In recent times, the electorate has become disillusioned with the status quo in Westminster, and have lost hope that that is the only option, and with the existence of First Past the Post and Safe Seats this is a fair analysis. For that reason, it seems to me the best hope the public have of a progressive government that works for them is a new approach to government, that is can be a coalition of many different voices working together to achieve outcomes that work for them, and not for businesses or the parties themselves. My dad, ever insightful, suggested that the problem with the main parties is that they work in government to benefit the parties themselves, rather than the people who elected them, and this is the fatal flaw in British democracy today: until we have a government that works for the greater good then politics will continue to decline leaving the public disillusioned, frustrated and powerless, a situation I desperately hope we never have to face.

Miliband, Labour and Devolution

Inarguably, the Scottish independence referendum and its aftermath is the biggest news story this week; as a frequenter of both the Guardian and the Daily Mail (the perhaps most read papers on each end of the political spectrum), I can see just how important the referendum is to each paper. 4 days after the vote, both are still reporting on it. What I find interesting about their coverage, however, is the way in which it has been conducted.

Upon clicking on the Guardian homepage, I am immediately greeted by the following article: Cameron faces pressure to seal Scotland deal underneath lie a further 5 articles concerning the headline, including a Guardian view (The Guardian view on David Cameron playing politics with constitutional reform). I especially appreciate the inclusion of a ‘view’ (that is, a admittance of what the newspaper’s official stance on the issue is) and this is something I have noticed a lot over the past few weeks, as at least when you are considering the newspaper’s spin on the topic, you are aware of what they actually think.

In comparison, the Daily Mail news site greets me with a small link to the equivalent article, under a large, unflattering picture of Alex Salmond and his accompanying article, with the following headline: Miliband REJECTS English Votes for English laws and accuses Cameron of playing politics with Westminster ‘vow’ to Scotland. Without even reading the article, I can immediately tell the spin the Mail will take: anti-Labour and anti-Miliband.

I find this use of linguistics particularly interesting, with the Guardian using a straightforward, unbiased headline giving the reader a snapshot of the story, with the Mail in contrast, using a long-winded line laden with lexis and punctuation designed to incur anger.

The Mail refers to Ed Miliband constantly as ‘Mr. Miliband’ with David Cameron referred to in full. The use of ‘Mr’ can certainly be seen as belittling, which to an extent is fair enough as it is no secret that the Mail has right-wing leanings. The article constantly refers to his apparent rejection of ‘English votes for English laws’ which is actually never explicitly rejected by ‘Mr’ Miliband. This Miliband-bashing is nothing new to the Daily Mail, with an almost daily slew of slander coming his way. It is fine to not support or endorse Labour, but it is beggars belief that any paper that publishes an article entitled ‘Ed Miliband is WEIRD’ can be considered good journalism. The capital letters and sarcastic tone of writing undermines significantly Labour’s view on devolution to both Scotland – who should primarily be the focus in the political post-referendum sphere – and England.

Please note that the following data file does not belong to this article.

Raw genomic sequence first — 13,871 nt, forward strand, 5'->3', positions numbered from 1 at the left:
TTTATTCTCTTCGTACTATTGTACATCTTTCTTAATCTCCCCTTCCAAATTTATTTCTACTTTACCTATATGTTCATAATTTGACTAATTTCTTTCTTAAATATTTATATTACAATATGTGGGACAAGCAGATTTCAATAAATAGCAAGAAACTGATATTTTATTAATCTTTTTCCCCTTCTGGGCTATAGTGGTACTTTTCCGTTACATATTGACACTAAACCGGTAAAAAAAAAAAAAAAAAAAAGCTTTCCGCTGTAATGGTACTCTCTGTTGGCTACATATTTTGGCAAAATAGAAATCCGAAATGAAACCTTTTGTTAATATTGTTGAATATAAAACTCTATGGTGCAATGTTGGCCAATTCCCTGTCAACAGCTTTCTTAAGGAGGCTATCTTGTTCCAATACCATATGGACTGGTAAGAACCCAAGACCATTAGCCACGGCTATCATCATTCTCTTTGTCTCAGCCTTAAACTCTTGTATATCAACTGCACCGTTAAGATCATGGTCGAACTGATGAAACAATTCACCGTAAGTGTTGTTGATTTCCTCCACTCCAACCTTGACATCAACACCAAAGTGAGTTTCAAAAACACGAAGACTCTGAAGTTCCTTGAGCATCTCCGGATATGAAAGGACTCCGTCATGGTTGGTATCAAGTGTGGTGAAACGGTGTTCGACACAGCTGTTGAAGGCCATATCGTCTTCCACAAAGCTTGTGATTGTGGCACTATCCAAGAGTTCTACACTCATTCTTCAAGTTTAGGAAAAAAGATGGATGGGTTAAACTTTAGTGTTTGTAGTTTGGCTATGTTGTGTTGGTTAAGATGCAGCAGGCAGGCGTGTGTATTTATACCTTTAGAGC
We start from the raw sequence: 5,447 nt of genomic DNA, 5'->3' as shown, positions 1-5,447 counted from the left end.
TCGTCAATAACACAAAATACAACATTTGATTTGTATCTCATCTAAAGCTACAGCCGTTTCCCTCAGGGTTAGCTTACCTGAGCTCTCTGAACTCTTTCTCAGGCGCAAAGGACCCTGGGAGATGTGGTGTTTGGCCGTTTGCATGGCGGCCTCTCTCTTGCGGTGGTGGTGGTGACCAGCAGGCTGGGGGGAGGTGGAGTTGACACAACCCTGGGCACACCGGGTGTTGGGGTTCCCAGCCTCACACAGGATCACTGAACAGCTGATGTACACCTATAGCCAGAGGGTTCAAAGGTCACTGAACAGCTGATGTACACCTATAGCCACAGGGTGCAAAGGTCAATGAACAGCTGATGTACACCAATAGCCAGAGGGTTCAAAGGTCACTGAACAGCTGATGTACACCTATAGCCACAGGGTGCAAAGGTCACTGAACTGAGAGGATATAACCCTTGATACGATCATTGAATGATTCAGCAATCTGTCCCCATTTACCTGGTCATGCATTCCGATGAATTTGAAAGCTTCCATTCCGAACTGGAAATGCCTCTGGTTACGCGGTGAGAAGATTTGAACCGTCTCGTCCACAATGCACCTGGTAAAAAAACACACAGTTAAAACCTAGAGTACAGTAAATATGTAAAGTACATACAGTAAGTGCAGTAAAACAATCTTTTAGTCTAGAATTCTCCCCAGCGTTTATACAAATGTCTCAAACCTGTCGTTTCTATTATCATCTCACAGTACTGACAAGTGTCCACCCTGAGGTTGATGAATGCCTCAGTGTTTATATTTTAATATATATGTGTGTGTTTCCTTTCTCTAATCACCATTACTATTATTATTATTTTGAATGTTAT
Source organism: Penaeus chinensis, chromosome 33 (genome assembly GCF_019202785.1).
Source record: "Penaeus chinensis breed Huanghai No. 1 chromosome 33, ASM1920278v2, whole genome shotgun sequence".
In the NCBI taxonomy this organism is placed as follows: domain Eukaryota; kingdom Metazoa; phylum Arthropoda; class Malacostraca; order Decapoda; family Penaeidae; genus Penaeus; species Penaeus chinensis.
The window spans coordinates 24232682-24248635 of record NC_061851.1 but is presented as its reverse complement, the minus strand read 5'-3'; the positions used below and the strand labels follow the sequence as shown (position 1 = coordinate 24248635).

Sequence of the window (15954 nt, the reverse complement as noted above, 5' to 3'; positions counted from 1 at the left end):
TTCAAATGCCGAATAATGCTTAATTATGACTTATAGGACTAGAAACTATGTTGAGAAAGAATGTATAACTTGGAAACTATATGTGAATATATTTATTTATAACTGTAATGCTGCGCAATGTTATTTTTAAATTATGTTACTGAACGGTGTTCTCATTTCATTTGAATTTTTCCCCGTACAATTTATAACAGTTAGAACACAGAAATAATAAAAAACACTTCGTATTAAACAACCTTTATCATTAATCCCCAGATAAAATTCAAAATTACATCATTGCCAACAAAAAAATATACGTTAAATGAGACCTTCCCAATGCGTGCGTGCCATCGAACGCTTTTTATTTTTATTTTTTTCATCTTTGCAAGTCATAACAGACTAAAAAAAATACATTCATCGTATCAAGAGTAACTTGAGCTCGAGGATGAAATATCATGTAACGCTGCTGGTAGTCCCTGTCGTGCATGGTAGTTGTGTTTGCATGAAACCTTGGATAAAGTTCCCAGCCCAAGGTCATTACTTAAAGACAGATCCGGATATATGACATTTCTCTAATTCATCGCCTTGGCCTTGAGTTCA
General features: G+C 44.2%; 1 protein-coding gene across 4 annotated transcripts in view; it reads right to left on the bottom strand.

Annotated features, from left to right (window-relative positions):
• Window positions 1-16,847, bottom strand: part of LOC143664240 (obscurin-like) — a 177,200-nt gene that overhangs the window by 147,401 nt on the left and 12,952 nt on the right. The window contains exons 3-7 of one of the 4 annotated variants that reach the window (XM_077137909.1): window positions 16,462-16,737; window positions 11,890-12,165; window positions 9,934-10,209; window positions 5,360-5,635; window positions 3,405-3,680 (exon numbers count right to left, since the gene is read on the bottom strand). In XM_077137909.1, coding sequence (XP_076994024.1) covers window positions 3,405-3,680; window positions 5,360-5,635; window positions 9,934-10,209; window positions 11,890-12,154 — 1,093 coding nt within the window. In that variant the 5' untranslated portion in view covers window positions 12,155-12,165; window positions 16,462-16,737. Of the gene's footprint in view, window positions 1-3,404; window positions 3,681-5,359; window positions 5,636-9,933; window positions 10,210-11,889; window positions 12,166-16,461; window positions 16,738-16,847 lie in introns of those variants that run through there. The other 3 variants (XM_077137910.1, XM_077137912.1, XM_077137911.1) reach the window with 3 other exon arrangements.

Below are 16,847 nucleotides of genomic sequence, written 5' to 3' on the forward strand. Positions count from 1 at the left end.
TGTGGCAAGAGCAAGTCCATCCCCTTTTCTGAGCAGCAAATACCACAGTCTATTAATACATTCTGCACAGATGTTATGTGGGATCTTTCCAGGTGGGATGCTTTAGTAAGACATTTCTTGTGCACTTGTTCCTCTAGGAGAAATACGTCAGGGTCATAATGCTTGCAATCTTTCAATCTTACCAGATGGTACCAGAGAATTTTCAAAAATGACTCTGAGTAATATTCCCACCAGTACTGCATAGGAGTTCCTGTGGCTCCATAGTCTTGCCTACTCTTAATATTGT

It is obvious as to why Miliband avoids directly answering this question (should Scottish MPs have the vote on purely English issues?) as a large part of Labour’s MPs are Scottish based, yet nevertheless, I agree with the principle that Scotland’s devolution should be the government’s priority given that 45% of the Scottish population embraced independence and voted yes. This only lessens my respect for David Cameron, given his conditional and tactical addition of English devolution, alongside Scotland’s. To me, this appears as a result of Cameron’s near failure to maintain the Union, with Glasgow and Dundee voting in favour of independence, which if achieved, would have certainly seen his resignation.

English devolution is important, especially as currently the political focus is on London, but the inability of Scottish MPs to vote on English issues in Westminster would be unfair and also draw up further questions: should non-London MPs get to vote on London-centric issues and vice-versa? Similarly, how much time should be focused on London in Westminster etc. This is an obvious ploy by Cameron to reduce the influence of Labour, the main (barely) left-leaning party in parliament and leave England how the Tories would like it – right wing and conservative.

To me, this only stresses the importance of an awareness of what the papers want you to believe, and in no way am I suggesting that the Guardian is unbiased, yet in this case, I feel it offers a fairer and more comprehensive analysis of the current situation. The devolution question raises countless others, and it will be interesting to see how it develops over the coming days and weeks especially considering Cameron’s reneging on pre-referendum promises which is doing nothing to help the reputation of parliament, politicians or the Conservatives.

(Note: I appreciate the Daily Mail cannot really be considered a broad-sheet or even a well-respected publication, yet I chose it as so many people read it everyday.)